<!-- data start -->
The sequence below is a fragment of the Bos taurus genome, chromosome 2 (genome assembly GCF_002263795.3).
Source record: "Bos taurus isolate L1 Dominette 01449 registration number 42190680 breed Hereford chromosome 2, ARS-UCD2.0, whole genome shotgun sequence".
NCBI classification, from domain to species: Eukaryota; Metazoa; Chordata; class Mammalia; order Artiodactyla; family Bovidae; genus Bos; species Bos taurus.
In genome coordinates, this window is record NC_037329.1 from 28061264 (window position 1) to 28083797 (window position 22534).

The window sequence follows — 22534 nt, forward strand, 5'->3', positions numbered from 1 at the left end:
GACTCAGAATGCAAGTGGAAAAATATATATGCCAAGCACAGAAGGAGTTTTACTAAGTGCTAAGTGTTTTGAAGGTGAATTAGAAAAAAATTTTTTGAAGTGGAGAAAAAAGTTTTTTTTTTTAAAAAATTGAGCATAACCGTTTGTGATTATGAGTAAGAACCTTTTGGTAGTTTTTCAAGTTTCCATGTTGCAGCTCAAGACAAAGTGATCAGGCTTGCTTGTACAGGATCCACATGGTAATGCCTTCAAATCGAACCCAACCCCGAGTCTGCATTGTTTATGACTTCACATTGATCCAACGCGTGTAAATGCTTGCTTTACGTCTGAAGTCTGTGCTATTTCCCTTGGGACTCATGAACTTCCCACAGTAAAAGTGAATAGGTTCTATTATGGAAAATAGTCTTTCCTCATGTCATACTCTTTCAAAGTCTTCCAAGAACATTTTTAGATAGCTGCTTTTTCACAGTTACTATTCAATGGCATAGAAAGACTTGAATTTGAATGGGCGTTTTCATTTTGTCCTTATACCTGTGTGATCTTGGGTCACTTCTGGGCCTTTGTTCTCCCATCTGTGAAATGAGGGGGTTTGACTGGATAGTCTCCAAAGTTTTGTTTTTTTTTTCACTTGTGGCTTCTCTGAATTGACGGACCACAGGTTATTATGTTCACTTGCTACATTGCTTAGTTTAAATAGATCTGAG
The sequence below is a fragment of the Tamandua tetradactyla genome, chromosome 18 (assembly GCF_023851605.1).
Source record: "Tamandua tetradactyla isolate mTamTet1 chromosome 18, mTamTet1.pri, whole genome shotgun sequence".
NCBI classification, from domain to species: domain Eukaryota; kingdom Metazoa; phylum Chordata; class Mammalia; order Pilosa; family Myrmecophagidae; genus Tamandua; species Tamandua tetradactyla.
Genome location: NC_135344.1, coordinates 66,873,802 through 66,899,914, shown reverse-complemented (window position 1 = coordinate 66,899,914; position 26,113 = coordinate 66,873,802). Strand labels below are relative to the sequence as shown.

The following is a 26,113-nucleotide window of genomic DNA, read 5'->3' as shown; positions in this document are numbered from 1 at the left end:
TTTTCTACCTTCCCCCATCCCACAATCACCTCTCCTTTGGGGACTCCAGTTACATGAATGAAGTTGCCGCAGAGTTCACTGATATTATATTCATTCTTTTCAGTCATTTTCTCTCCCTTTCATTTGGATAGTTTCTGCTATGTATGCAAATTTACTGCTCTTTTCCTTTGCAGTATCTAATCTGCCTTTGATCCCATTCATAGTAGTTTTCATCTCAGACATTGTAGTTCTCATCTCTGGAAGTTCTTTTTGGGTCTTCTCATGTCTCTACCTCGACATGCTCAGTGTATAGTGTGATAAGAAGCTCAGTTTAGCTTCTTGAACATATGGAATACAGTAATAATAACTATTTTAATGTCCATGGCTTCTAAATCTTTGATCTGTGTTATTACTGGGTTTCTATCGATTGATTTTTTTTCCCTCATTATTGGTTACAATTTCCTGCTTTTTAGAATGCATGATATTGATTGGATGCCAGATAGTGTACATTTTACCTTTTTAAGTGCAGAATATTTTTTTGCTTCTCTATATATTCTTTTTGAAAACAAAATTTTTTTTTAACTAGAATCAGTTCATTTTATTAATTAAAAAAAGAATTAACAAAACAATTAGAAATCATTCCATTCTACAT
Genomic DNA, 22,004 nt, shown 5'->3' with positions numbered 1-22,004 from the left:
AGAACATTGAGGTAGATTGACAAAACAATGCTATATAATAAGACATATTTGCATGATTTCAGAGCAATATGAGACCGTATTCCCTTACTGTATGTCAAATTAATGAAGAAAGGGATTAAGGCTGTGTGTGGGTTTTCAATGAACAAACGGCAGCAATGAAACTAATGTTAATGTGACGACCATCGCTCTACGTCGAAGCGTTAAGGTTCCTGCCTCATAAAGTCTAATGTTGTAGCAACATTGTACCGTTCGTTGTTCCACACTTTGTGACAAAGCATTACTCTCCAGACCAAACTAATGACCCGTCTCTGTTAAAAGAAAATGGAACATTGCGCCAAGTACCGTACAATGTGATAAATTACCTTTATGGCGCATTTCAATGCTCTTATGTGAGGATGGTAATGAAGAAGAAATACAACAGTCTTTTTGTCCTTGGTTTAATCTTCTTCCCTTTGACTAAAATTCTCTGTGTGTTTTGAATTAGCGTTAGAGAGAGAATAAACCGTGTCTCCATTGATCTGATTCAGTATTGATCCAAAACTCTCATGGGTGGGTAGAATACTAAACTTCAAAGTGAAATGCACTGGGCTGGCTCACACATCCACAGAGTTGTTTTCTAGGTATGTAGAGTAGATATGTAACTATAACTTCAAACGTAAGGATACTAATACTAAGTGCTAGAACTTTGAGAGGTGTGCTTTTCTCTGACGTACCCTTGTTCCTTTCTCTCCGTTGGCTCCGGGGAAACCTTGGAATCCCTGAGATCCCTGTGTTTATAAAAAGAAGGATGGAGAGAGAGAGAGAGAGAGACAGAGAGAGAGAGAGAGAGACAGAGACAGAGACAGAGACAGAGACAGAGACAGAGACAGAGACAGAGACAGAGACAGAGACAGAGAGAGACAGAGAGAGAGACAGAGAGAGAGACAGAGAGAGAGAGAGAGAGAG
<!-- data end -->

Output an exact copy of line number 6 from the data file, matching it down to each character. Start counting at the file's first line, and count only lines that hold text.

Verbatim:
GACTCAGAATGCAAGTGGAAAAATATATATGCCAAGCACAGAAGGAGTTTTACTAAGTGCTAAGTGTTTTGAAGGTGAATTAGAAAAAAATTTTTTGAAGTGGAGAAAAAAGTTTTTTTTTTTAAAAAATTGAGCATAACCGTTTGTGATTATGAGTAAGAACCTTTTGGTAGTTTTTCAAGTTTCCATGTTGCAGCTCAAGACAAAGTGATCAGGCTTGCTTGTACAGGATCCACATGGTAATGCCTTCAAATCGAACCCAACCCCGAGTCTGCATTGTTTATGACTTCACATTGATCCAACGCGTGTAAATGCTTGCTTTACGTCTGAAGTCTGTGCTATTTCCCTTGGGACTCATGAACTTCCCACAGTAAAAGTGAATAGGTTCTATTATGGAAAATAGTCTTTCCTCATGTCATACTCTTTCAAAGTCTTCCAAGAACATTTTTAGATAGCTGCTTTTTCACAGTTACTATTCAATGGCATAGAAAGACTTGAATTTGAATGGGCGTTTTCATTTTGTCCTTATACCTGTGTGATCTTGGGTCACTTCTGGGCCTTTGTTCTCCCATCTGTGAAATGAGGGGGTTTGACTGGATAGTCTCCAAAGTTTTGTTTTTTTTTTCACTTGTGGCTTCTCTGAATTGACGGACCACAGGTTATTATGTTCACTTGCTACATTGCTTAGTTTAAATAGATCTGAG